in the balance or in balance
: with the fate or outcome about to be determined our future hangs in the balance as we await his decision
on balance
: with all things considered the meeting went well on balance

balance

verb
balanced; balancing

Definition of balance (Entry 2 of 2)

transitive verb

1a : to poise or arrange in or as if in balance balancing a book on her head The legislature hasn't balanced the budget in years.
b : to bring into harmony or proportion I struggled to balance my career and family life. a balanced diet
c : to bring to a state or position of balance (see balance entry 1 sense 2) balanced the scales by adding a little more on one side
2a(1) accounting : to compute the difference between the debits and credits of (an account) balancing a company's books
(2) : to pay the amount due on : settle sent a check to balance her account
b(1) : to arrange so that one set of elements exactly equals another balance a mathematical equation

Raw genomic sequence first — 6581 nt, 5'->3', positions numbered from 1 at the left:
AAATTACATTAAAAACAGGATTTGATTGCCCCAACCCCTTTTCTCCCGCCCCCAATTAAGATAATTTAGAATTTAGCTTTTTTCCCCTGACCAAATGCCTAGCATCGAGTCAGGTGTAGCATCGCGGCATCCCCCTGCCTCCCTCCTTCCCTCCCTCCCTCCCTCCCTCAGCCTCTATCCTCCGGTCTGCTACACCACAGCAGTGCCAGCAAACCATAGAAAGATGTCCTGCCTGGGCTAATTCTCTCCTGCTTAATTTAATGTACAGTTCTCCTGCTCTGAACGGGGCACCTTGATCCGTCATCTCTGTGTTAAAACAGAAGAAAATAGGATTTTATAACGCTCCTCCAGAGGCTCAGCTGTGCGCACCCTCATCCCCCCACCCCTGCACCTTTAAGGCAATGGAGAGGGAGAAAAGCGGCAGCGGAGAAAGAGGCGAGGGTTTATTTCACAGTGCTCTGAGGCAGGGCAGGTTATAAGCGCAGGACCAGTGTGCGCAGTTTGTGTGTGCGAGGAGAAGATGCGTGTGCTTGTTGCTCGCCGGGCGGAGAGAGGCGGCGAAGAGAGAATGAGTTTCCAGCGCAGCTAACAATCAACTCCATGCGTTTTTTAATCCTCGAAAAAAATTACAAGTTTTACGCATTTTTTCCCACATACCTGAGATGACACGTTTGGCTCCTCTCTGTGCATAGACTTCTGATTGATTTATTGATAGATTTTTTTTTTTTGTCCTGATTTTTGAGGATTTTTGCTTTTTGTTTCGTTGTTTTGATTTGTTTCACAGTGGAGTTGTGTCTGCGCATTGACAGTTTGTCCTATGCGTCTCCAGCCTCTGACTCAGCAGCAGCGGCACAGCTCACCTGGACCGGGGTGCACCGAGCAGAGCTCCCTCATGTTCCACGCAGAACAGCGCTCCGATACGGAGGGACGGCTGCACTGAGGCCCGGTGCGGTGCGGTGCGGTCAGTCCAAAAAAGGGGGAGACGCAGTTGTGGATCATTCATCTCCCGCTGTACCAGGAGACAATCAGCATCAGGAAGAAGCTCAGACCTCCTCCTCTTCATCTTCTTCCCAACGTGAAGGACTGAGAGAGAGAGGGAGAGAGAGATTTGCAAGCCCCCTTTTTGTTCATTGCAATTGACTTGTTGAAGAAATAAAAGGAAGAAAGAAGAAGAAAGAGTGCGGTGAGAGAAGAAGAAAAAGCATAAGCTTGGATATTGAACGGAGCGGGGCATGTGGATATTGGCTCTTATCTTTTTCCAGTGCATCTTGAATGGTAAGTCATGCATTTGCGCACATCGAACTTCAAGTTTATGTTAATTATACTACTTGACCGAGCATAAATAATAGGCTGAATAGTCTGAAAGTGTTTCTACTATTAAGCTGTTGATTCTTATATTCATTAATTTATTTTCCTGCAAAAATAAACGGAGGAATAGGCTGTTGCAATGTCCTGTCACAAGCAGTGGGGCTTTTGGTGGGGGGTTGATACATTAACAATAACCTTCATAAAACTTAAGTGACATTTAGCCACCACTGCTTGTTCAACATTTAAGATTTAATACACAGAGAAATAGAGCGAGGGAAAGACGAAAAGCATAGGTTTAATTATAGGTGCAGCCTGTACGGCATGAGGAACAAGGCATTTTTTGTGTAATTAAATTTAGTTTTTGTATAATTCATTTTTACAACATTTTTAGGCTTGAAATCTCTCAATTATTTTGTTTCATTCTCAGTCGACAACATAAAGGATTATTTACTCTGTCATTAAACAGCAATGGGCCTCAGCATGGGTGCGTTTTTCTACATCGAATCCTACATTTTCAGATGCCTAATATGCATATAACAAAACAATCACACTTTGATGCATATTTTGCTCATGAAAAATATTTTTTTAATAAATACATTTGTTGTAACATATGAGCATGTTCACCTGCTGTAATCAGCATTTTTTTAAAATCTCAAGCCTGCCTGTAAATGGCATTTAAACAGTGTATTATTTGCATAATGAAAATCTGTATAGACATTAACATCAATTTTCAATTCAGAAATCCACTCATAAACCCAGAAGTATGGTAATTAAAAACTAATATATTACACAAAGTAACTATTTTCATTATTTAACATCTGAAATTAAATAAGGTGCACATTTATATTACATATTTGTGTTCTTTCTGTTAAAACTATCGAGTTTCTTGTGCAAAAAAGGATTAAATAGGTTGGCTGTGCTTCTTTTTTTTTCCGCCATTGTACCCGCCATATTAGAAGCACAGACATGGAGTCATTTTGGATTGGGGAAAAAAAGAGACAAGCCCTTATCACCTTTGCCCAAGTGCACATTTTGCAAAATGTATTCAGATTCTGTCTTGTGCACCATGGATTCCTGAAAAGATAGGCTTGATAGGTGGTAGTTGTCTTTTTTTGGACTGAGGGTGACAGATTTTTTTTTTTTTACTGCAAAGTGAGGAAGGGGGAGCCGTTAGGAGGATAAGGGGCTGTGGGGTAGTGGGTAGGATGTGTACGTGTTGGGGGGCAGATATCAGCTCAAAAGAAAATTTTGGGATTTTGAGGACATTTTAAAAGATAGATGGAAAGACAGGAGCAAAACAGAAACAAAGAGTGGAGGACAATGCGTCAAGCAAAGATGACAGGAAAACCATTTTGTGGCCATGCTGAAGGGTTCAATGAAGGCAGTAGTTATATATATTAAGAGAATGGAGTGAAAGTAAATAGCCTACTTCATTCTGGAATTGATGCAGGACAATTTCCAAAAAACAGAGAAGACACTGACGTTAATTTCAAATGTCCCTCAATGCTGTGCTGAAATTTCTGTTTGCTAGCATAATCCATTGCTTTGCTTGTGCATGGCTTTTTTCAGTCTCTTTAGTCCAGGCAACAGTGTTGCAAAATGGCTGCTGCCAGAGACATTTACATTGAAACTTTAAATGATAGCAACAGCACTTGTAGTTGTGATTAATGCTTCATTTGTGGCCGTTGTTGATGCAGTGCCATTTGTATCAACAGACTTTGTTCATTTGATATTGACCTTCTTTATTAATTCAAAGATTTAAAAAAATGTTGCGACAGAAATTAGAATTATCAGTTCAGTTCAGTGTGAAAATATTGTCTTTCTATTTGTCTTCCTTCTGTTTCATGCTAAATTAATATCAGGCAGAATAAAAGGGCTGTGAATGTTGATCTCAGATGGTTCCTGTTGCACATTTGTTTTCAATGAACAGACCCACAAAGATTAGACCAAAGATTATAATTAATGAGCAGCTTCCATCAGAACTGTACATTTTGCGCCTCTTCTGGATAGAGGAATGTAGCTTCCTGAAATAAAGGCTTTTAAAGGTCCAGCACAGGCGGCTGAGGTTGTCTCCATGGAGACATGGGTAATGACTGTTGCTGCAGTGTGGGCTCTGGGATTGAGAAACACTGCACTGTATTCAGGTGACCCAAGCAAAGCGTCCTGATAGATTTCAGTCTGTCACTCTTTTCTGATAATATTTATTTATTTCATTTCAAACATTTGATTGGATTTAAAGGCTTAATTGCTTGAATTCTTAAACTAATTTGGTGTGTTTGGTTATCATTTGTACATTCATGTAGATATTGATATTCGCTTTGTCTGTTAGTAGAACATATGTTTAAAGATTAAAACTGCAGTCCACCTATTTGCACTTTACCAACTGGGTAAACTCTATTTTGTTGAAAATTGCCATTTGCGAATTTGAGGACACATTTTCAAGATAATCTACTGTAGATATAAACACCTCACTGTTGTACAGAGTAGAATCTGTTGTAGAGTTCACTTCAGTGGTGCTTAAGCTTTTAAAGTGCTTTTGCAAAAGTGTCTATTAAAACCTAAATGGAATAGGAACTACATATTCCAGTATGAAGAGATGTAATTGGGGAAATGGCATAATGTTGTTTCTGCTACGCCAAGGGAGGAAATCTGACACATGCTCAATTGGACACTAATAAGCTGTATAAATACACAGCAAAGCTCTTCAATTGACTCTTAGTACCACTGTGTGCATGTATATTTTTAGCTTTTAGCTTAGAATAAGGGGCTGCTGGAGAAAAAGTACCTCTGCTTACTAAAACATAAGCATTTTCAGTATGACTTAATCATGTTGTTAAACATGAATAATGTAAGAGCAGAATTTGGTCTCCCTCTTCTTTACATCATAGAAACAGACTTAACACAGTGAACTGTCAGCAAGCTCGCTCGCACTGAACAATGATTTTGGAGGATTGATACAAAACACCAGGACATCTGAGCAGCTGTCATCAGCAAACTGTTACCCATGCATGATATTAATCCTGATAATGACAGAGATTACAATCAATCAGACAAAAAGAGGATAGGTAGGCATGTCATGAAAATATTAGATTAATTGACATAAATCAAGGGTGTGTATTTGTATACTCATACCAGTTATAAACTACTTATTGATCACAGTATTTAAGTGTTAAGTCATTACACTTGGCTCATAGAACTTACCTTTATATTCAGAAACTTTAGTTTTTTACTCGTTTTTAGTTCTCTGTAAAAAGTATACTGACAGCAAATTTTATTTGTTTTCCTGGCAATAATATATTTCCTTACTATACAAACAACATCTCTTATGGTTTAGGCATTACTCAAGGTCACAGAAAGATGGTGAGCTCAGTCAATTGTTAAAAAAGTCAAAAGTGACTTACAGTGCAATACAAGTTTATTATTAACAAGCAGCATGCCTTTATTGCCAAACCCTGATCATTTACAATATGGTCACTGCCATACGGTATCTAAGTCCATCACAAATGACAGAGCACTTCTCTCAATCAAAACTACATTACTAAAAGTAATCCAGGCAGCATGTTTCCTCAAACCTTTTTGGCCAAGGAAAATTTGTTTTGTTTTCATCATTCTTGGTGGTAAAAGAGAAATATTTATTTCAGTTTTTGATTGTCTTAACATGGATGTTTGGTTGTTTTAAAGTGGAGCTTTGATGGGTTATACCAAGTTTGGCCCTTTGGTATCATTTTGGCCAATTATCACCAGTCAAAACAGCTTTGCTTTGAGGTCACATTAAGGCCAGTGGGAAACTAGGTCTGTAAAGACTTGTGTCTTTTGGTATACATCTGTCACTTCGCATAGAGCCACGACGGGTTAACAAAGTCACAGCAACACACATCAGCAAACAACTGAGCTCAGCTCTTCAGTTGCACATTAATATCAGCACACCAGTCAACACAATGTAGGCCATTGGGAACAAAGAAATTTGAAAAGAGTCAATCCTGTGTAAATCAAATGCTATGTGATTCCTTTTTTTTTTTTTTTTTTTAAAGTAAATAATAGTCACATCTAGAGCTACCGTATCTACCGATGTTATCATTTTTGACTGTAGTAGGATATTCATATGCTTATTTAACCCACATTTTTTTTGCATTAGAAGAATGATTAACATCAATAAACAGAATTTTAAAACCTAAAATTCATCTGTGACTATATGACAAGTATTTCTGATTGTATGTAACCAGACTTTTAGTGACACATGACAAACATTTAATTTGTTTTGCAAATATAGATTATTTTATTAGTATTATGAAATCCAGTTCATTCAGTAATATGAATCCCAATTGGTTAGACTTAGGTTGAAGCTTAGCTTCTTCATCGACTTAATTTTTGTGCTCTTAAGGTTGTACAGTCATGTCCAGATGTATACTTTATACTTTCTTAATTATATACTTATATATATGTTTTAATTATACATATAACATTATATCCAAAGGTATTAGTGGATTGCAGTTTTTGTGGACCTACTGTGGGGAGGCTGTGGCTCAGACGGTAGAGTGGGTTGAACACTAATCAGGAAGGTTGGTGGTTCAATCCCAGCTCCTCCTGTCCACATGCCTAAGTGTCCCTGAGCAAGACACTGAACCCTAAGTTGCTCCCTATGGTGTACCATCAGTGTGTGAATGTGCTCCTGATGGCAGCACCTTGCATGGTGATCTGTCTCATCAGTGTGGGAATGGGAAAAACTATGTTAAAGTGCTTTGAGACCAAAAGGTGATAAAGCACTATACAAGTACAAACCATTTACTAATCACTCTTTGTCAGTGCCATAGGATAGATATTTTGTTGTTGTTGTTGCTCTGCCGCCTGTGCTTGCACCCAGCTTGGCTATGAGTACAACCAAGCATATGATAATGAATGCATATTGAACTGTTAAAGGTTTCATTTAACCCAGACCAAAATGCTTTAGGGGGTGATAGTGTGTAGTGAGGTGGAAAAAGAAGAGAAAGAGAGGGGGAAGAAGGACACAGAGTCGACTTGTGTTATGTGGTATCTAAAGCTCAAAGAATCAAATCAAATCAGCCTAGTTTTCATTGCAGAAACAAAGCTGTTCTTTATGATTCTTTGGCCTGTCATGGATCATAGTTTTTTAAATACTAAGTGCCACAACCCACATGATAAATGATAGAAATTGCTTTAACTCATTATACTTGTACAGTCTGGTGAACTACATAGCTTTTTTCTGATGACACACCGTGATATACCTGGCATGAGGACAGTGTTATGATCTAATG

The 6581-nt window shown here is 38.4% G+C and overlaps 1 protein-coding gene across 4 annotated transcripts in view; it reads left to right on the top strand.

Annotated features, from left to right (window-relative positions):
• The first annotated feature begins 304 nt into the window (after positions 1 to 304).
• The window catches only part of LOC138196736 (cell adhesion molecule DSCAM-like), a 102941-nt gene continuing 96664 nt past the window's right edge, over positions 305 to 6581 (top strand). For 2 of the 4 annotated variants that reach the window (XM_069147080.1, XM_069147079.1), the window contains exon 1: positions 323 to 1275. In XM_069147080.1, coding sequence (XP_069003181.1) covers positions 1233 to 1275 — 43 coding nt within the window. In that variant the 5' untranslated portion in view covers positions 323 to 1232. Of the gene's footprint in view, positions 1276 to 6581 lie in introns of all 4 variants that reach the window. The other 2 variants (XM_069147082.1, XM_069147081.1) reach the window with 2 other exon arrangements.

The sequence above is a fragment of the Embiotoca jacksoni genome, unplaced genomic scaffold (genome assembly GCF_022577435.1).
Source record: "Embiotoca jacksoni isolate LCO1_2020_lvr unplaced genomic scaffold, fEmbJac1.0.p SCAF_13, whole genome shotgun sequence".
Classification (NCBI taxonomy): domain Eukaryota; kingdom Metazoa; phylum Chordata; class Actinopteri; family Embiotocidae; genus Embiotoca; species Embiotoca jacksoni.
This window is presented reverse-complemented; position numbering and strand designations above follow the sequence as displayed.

(2) chemistry : to complete (a chemical equation) so that the same number of atoms and electric charges of each kind appears on each side
3a : counterbalance, offset He served black coffee to help balance out the sweetness of the dessert. balance one consideration against another
b : to equal or equalize in weight, number, or proportion The good times balanced the bad times.
4 : to weigh in or as if in a balance (see balance entry 1 sense 6) balance the profit and loss to see what had been gained

intransitive verb

1 : to become balanced or established in balance Try balancing on one foot. The good times and bad times balanced out.
2 : to be an equal counterbalance often used with outHis speed will likely balance out his competitor's greater strength.The discount and the shipping charge balance each other out.
3 : waver sense 1 balances and temporizes on matters that demand action

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Examples of balance in a Sentence